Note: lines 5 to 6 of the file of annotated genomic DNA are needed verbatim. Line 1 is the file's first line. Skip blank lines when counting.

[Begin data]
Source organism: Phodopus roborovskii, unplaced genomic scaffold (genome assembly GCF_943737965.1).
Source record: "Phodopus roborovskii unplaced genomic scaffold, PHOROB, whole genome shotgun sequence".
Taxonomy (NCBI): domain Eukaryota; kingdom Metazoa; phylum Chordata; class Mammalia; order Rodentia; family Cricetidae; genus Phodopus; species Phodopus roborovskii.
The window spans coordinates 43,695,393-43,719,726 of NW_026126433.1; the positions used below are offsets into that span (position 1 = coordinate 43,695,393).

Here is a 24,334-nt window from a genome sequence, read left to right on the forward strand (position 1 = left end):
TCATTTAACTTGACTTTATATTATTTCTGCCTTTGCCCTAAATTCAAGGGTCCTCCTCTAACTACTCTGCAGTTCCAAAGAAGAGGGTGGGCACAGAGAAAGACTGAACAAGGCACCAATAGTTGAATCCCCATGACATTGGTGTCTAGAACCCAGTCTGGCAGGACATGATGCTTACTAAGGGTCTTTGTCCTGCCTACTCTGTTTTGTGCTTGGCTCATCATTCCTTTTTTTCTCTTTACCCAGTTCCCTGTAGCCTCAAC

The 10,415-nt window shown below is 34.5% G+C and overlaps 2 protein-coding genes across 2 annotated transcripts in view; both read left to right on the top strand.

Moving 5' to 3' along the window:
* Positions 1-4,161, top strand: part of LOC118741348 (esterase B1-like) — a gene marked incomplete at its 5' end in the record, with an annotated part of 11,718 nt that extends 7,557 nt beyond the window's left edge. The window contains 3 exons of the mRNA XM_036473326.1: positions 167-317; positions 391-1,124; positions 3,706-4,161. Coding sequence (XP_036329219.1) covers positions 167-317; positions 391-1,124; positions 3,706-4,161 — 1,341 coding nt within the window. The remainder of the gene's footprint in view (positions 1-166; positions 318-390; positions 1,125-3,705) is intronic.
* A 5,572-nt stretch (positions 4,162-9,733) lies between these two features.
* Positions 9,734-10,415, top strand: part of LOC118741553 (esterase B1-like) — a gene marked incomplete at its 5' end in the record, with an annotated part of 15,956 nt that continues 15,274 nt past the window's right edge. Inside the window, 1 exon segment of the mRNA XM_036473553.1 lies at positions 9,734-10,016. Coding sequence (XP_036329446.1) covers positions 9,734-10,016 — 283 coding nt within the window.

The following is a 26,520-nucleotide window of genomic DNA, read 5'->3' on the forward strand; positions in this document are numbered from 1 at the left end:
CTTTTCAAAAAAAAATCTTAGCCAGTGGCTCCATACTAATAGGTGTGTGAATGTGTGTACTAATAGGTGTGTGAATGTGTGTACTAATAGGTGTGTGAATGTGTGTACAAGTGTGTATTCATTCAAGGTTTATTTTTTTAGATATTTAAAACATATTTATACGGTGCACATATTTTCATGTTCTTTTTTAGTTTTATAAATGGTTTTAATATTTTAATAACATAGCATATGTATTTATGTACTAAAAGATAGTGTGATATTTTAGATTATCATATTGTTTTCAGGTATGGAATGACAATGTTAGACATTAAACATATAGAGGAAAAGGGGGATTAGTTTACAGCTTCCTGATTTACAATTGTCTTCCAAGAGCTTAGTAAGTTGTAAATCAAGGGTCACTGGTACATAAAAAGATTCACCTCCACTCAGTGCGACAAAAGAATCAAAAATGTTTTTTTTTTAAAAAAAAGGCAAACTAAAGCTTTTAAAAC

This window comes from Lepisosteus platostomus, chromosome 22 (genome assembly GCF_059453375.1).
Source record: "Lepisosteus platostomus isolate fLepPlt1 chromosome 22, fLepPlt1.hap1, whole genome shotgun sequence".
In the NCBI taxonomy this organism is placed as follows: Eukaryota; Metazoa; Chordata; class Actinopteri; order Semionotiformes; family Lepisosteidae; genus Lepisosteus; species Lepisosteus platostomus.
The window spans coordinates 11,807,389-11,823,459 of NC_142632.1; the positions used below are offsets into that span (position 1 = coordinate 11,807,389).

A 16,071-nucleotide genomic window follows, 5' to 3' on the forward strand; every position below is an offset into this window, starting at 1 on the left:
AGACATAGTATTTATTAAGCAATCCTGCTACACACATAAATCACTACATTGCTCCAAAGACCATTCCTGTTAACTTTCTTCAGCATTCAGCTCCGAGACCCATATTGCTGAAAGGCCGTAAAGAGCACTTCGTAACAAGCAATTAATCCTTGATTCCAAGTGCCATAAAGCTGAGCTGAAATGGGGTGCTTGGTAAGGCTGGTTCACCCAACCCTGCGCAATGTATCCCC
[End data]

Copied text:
Here is a 24,334-nt window from a genome sequence, read left to right on the forward strand (position 1 = left end):
TCATTTAACTTGACTTTATATTATTTCTGCCTTTGCCCTAAATTCAAGGGTCCTCCTCTAACTACTCTGCAGTTCCAAAGAAGAGGGTGGGCACAGAGAAAGACTGAACAAGGCACCAATAGTTGAATCCCCATGACATTGGTGTCTAGAACCCAGTCTGGCAGGACATGATGCTTACTAAGGGTCTTTGTCCTGCCTACTCTGTTTTGTGCTTGGCTCATCATTCCTTTTTTTCTCTTTACCCAGTTCCCTGTAGCCTCAAC